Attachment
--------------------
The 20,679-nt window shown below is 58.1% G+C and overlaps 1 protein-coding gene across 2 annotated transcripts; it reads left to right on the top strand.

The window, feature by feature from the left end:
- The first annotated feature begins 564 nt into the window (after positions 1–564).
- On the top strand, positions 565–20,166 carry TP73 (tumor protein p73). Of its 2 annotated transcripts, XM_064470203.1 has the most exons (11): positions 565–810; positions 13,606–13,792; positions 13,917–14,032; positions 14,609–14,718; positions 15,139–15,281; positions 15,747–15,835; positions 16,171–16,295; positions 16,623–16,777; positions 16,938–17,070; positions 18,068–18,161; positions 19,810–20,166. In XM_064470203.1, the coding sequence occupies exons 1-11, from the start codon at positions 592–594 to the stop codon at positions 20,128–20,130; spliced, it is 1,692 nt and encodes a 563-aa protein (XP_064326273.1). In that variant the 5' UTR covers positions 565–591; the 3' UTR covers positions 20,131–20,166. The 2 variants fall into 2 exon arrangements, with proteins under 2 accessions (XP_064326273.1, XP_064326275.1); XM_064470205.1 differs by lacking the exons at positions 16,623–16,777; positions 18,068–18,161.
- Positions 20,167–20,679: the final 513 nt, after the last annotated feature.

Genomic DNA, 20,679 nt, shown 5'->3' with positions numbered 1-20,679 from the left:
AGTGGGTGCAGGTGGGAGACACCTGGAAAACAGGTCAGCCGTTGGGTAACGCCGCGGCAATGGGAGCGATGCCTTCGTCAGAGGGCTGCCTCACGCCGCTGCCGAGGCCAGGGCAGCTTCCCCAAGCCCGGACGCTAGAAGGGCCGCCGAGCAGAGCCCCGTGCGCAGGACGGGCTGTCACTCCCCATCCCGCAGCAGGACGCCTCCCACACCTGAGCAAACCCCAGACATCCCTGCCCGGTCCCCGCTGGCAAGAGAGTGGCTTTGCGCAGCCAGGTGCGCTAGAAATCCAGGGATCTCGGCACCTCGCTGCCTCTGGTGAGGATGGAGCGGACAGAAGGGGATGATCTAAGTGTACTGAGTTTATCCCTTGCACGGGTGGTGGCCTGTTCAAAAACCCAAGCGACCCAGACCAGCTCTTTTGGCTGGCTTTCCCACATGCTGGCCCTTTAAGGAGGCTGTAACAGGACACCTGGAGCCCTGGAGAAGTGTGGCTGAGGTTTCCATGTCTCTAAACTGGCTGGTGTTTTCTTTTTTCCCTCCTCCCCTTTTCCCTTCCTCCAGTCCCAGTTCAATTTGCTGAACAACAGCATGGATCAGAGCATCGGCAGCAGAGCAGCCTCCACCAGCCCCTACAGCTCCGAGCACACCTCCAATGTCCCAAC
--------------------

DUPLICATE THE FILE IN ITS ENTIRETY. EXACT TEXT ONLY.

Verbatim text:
The 20,679-nt window shown below is 58.1% G+C and overlaps 1 protein-coding gene across 2 annotated transcripts; it reads left to right on the top strand.

The window, feature by feature from the left end:
- The first annotated feature begins 564 nt into the window (after positions 1–564).
- On the top strand, positions 565–20,166 carry TP73 (tumor protein p73). Of its 2 annotated transcripts, XM_064470203.1 has the most exons (11): positions 565–810; positions 13,606–13,792; positions 13,917–14,032; positions 14,609–14,718; positions 15,139–15,281; positions 15,747–15,835; positions 16,171–16,295; positions 16,623–16,777; positions 16,938–17,070; positions 18,068–18,161; positions 19,810–20,166. In XM_064470203.1, the coding sequence occupies exons 1-11, from the start codon at positions 592–594 to the stop codon at positions 20,128–20,130; spliced, it is 1,692 nt and encodes a 563-aa protein (XP_064326273.1). In that variant the 5' UTR covers positions 565–591; the 3' UTR covers positions 20,131–20,166. The 2 variants fall into 2 exon arrangements, with proteins under 2 accessions (XP_064326273.1, XP_064326275.1); XM_064470205.1 differs by lacking the exons at positions 16,623–16,777; positions 18,068–18,161.
- Positions 20,167–20,679: the final 513 nt, after the last annotated feature.

Genomic DNA, 20,679 nt, shown 5'->3' with positions numbered 1-20,679 from the left:
AGTGGGTGCAGGTGGGAGACACCTGGAAAACAGGTCAGCCGTTGGGTAACGCCGCGGCAATGGGAGCGATGCCTTCGTCAGAGGGCTGCCTCACGCCGCTGCCGAGGCCAGGGCAGCTTCCCCAAGCCCGGACGCTAGAAGGGCCGCCGAGCAGAGCCCCGTGCGCAGGACGGGCTGTCACTCCCCATCCCGCAGCAGGACGCCTCCCACACCTGAGCAAACCCCAGACATCCCTGCCCGGTCCCCGCTGGCAAGAGAGTGGCTTTGCGCAGCCAGGTGCGCTAGAAATCCAGGGATCTCGGCACCTCGCTGCCTCTGGTGAGGATGGAGCGGACAGAAGGGGATGATCTAAGTGTACTGAGTTTATCCCTTGCACGGGTGGTGGCCTGTTCAAAAACCCAAGCGACCCAGACCAGCTCTTTTGGCTGGCTTTCCCACATGCTGGCCCTTTAAGGAGGCTGTAACAGGACACCTGGAGCCCTGGAGAAGTGTGGCTGAGGTTTCCATGTCTCTAAACTGGCTGGTGTTTTCTTTTTTCCCTCCTCCCCTTTTCCCTTCCTCCAGTCCCAGTTCAATTTGCTGAACAACAGCATGGATCAGAGCATCGGCAGCAGAGCAGCCTCCACCAGCCCCTACAGCTCCGAGCACACCTCCAATGTCCCAAC